Grilling up supply/demand info

Grilling up supply/demand info

Start to summer grilling season should bring answers to traders' questions about meat and poultry supply and demand.

CONSUMERS will fire up the grill for the official kickoff of the summer grilling season over Memorial Day weekend.

The seasonal test of demand for meat and poultry has arrived, and traders will be anxious to learn which meat or poultry items consumers actually will choose this summer as retail meat prices surge.

Normally, wholesale beef values peak in the weeks prior to the Memorial Day weekend, while cattle availability normally increases. As a result, the combination of improving cattle supplies and consumer demand usually puts packer margins in the black, Steve Meyer and Len Steiner said in the "Daily Livestock Report."

However, this year has been everything but normal. The year began with a deficiency of market-ready cattle.

Wholesale beef prices have been instable but currently are sliding down from their record highs at the beginning of the year — although they are still approximately 17% above last year. In April, retail Choice beef reached a fresh peak of $5.87/lb., 15 cents higher than March and 64 cents higher than a year ago.

It is reasonable to accept that consumers will probably pay the premium for beef at the beginning of summer, particularly after the harsh winter, but sustaining demand for high beef prices at the meat counter through August seems to be the question of the day.

Moreover, the U.S. Department of Agriculture's "Cattle on Feed" report released May 16 showed that cattle on feed in U.S. feedlots with a capacity of 1,000 head or more on May 1 totaled 10.64 million head, down 1% from a year ago, while the inventory of cattle that have been fed for more than 120 days declined 8% from 2013 (Table).

This will make 21consecutive months that the cattle-on-feed number is below the previous year's level, said Ron Plain, University of Missouri economist and author of the weekly cattle outlook.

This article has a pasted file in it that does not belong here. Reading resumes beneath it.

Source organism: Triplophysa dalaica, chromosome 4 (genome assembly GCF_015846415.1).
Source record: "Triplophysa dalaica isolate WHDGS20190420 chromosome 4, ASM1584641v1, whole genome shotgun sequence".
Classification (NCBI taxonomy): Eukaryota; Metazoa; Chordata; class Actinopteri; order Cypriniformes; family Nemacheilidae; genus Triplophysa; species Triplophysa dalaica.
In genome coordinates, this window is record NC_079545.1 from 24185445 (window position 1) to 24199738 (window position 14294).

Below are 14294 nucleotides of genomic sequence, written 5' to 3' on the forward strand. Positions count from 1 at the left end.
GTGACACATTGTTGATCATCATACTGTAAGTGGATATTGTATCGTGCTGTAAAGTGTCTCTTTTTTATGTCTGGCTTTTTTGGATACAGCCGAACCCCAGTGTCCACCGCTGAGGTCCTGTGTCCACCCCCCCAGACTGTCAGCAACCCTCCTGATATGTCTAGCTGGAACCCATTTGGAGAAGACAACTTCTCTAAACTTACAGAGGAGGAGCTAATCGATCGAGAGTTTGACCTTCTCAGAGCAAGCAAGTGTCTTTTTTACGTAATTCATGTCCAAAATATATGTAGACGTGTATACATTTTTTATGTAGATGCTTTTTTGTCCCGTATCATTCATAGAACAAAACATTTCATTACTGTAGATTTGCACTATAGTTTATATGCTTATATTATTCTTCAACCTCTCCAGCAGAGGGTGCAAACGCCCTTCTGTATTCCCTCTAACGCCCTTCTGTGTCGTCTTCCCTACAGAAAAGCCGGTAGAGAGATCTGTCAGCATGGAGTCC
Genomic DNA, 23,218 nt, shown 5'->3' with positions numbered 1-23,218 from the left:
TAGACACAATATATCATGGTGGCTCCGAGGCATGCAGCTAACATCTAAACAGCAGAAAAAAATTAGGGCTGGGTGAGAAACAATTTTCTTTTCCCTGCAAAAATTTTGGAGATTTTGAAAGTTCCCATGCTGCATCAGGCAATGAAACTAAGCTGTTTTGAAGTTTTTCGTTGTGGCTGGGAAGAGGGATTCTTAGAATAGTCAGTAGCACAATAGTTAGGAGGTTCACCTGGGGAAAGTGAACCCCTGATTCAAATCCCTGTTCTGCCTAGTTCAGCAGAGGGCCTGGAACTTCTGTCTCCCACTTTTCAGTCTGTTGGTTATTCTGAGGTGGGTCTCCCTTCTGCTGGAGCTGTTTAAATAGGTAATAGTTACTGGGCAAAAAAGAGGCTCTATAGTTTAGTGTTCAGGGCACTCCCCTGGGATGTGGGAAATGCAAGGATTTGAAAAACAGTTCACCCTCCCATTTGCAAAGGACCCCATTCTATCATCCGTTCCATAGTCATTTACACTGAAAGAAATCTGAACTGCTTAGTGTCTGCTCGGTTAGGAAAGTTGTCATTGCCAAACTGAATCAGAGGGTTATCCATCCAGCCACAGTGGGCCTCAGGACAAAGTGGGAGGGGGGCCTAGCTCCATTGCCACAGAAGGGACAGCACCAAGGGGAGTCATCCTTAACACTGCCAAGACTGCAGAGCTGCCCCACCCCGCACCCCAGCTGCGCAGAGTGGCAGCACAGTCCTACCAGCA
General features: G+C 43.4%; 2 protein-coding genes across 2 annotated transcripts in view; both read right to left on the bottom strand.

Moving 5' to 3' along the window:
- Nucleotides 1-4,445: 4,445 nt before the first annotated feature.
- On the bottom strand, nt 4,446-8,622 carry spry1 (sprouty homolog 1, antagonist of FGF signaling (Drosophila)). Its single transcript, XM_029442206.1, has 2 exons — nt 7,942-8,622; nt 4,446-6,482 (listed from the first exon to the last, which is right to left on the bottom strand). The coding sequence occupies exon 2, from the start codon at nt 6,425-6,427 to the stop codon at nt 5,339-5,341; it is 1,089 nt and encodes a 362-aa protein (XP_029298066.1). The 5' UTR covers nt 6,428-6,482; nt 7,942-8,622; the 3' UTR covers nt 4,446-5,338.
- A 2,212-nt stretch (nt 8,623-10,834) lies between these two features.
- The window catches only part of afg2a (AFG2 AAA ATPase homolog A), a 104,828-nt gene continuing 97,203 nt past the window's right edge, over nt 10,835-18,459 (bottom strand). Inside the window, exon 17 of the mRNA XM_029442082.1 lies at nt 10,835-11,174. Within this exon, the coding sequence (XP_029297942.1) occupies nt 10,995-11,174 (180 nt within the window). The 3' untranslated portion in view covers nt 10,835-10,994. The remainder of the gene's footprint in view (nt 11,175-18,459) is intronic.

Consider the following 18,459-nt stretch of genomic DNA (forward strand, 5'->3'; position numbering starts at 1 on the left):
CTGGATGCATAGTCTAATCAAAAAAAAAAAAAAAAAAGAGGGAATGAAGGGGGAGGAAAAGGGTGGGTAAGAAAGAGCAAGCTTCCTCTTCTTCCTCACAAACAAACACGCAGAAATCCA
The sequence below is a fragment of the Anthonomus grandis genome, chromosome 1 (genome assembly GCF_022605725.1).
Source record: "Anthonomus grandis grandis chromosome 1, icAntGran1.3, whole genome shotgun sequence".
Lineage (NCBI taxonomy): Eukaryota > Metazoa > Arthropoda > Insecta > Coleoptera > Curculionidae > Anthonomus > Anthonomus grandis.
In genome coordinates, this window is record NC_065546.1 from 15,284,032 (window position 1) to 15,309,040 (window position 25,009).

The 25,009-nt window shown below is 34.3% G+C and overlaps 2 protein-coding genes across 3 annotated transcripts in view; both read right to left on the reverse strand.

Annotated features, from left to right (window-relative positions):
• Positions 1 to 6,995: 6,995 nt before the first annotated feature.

Moreover, April placements of cattle into feedlots declined 4.9% from 2013 to 1.6 million head. The lower placements make the report slightly bullish, Plain explained.

Meyer and Steiner added, "Placement weights were lower than last year, with the distribution of those weights suggesting that feeders were 'dipping deeper' into the feeder cattle supply."

The April placement weight averaged 724 lb., which was 4.5 lb., or 0.6%, lower than last year but 4.1 lb. higher than the five-year average for April. At the same time, placements weighing under 600 lb. increased 4.1% from last year, while the number of animals weighing over 700 lb. dropped 7.8%.

USDA said marketings of fed cattle during April reached 1.78 million head, down 2.1% from last year. This is the lowest April marketings number for the month since 1996.

Heading into the summer months, feeder supplies are already restrained, and the quest to maintain feedlot inventory will trek onward.

Currently, feeder prices are at a premium compared to fed cattle prices and probably have reached their peak. As the southwestern drought strengthens and spreads, there could be early marketings of calves, and ranchers may release some heifers that were being held for replacement.

For packers, margins are in the red at this point. Interestingly, slaughter numbers have declined as packers filled orders for the holiday weekend, Meyer said. After the Memorial Day business comes to a close, packers may not be as motivated to chase down cattle.


Feedlot inventory





2014 as %


-Million head-

of 2013

April 1 inventory





April marketings





April placements





May 1 inventory





Source: U.S. Department of Agriculture.


Livestock slaughter

According to the USDA "Livestock Slaughter" report, January to April 2014 red meat production, at 15.7 billion lb., was down 3% from last year (Figure 1).

For April, beef production was down 4% from 2013 to 2.04 billion lb. Cattle slaughter totaled 2.59 million head, a 5% decline from the previous year, but the average liveweight of 1,306 lb. was a 10 lb. increase from a year ago.

Pork production in April was at 1.91 billion lb., down 2% from a year ago. Hog slaughter totaled 8.85 million head, a 5% drop from April 2013, and the liveweight averaged 287 lb., up 10 lb. on the year.

Grilling up supply/demand info

Cold storage

In order to stock up for the grilling season, the amount of red meat and poultry in freezers in April increased from the previous month but was down from year-ago levels.

The total amount of beef in freezers in April was down 1% from March but dropped 21% from 2013 levels. On the other hand, frozen pork supplies actually were up 1% from the previous month but declined 17% from last year. Stocks of pork bellies were up 4% from last month and increased 47% from 2013 (Figure 2).

At the end of April, total frozen poultry supplies had climbed 3% from March but had dropped 16% from a year ago. For chicken, total stocks were down 2% from March and down 15% from 2013. The total amount of turkey in freezers was up 12% from March but down 18% from the previous year.

Grilling up supply/demand info

Volume:86 Issue:21

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